Don Rochelo, President of Apex Resource Technologies, a plastics manufacturing company located in Pittsfield.
Why have you chosen to locate or keep your business in Berkshire County?

Matt: I founded the firm along with a partner and both of us have homes in Williamstown, and both of us love the area. We just wanted to be in the Berkshires. The other reason is that it’s less expensive here than in Boston or New York which would be our logical market.

Julianne: The local residents are really supportive of the arts, I think they understand the importance of art, I think they understand the importance of tourism as a business, and that it rests primarily with the arts.

Lisa: It was primarily a lifestyle choice for Eric (Chamberlain, her husband and partner who runs the design development area) and me. So with the transportability, particularly ours, which is really international, and the growing flexibility of the Internet, we were pretty much able to locate wherever we wanted.

Don: This is an absolutely gorgeous area. I grew up in this area, and due to the economic downturn around 2000, even because of that, the plastics industry in Berkshire County, has been relatively stable. Some states have lost hundreds and hundreds of plastics companies as a result of the economic downturn, but in my opinion, businesses here have been able to stay fairly stable, and are growing.
What are the jobs of the future in your line of business?

Matt: You could see more firms in asset management in different places, as location becomes less and less important. You can run a hedge fund or an investment fund almost anywhere now, whereas in the past you had to be down on Wall St. That’s a real opportunity for the Berkshires.

Julianne: We’re going to be doing a lot more in educational outreach throughout the year. We have a very active program for youth at risk, as well as a drama program year round. We will be hiring more people in that area.

Lisa: We’re doing a lot of work with research and development departments of medical device companies who have engineers who need anatomical models to react to. We feel that there are opportunities beyond even the specific niche that we’re in now with anatomy development, across other kinds of industrial design work that we will definitely see more of in the future.

Don: We will need software engineers, mechanical engineers-these are the people who can build, expedite and troubleshoot automation. You’re bringing in a higher pay structure of employment, but the payoff is huge.
We’re doing more sales with less people and the general game plan is to continue that trend. The future jobs in this business are technical. Technical in every possible way that you can use the term. I’ve hired three engineers of various types in the last year. There’s more sophisticated equipment in the facility to automate, therefore, more sophisticated technical skills are required.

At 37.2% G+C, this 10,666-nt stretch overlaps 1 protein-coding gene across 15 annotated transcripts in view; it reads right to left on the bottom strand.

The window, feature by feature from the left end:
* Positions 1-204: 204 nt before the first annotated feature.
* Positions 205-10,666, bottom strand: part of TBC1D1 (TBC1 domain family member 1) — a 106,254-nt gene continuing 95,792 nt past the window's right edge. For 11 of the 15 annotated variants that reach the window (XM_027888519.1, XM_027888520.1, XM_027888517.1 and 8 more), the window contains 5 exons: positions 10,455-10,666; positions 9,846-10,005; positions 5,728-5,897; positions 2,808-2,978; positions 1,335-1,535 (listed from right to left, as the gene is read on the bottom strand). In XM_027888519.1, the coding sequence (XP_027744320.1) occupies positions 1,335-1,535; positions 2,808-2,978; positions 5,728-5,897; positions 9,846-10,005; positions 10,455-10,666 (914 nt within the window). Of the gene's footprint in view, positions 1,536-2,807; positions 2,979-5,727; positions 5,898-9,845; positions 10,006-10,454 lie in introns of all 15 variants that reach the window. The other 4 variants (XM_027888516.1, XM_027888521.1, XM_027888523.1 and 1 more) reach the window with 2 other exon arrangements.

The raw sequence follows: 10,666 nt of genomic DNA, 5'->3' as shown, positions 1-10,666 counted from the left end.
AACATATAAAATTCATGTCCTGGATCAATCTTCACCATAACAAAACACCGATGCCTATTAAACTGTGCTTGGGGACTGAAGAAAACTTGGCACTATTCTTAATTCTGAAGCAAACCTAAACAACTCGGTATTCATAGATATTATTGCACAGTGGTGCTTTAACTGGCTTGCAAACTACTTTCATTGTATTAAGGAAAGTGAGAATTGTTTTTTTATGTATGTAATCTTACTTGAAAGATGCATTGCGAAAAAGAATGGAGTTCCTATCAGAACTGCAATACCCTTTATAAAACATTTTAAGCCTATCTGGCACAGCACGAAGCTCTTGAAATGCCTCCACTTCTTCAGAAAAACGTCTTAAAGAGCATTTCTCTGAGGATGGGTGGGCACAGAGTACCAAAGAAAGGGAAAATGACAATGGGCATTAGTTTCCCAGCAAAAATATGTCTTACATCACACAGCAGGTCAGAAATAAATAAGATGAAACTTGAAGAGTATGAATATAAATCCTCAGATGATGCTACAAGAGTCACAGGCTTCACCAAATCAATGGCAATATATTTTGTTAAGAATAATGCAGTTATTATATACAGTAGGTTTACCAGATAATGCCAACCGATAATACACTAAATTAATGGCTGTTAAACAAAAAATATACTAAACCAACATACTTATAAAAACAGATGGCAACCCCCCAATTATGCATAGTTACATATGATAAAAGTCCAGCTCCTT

What qualifications will future potential job applicants need to be considered to work in your line of business?

Matt: Bookkeeping, CPAs or other kind of accounting qualifications, and paralegal. We struggle to find high level finance people. CFO types. We’ve had success recruiting people here.

Julianne: They have to have some understanding of arts and theater. Do they have to have done theater? No. Theater requires good quick decision making and the ability to move off of those decisions if they are not working. I think theater is a great training ground for people coming into the job market. You’re making decisions based on human and financial resources.

Lisa: We’re looking for people with a thorough understanding of what it means to be an employee and to come in every day, giving us the best that they’ve got.

Don: You need a knowledge of mechanical engineering and sophisticated management software. Everything we do in our business is of a technical nature. We use an enormous amount of computers. All of our mold makers have a computer at each station. Even the junior employees require a higher skill level; it’s better that they have an associate degree.

In your opinion, what are the primary skill sets that the workforce of the future will require to succeed?

Matt: I think we need folks with higher level financial skills on every level.

Julianne: It’s like being on fire: stop, drop and roll. Stop if there’s a problem, drop the decision if it isn’t working, and roll with the punches.

Lisa: A great attitude, first and foremost. People who are hungry for jobs and to do their best work are going to be the people who succeed. If we think that just showing up is enough, we’ve already seen why it isn’t. Opportunities will be provided to those with great attitudes and a great work ethic. That’s what we’re frankly finding the hardest to find. If somebody comes to us without those qualities, it’s the hardest to nurture. We can teach the skills that are needed to do a particular task, but a real willingness to jump in and be receptive to learning and thoroughness-Eric calls it “doing the last five percent”-that really makes a difference to us.

Don: The truth of the matter is, is that the so-called blue collar worker and how we use them in the future will be less and less. It’s a huge change. [Employees in the workforce of the future] need, at the very least, sophisticated computer skills.

The workforce of the future will be a place that rewards those who are flexible, educated, personable, and well-rounded, and who have specialized technical skills. Opportunities in arts, tourism, finance, management, healthcare and engineering (to name but a few) abound in the Berkshires; it is the responsibility of the employee of the future to be prepared for the almost limitless opportunities that are available.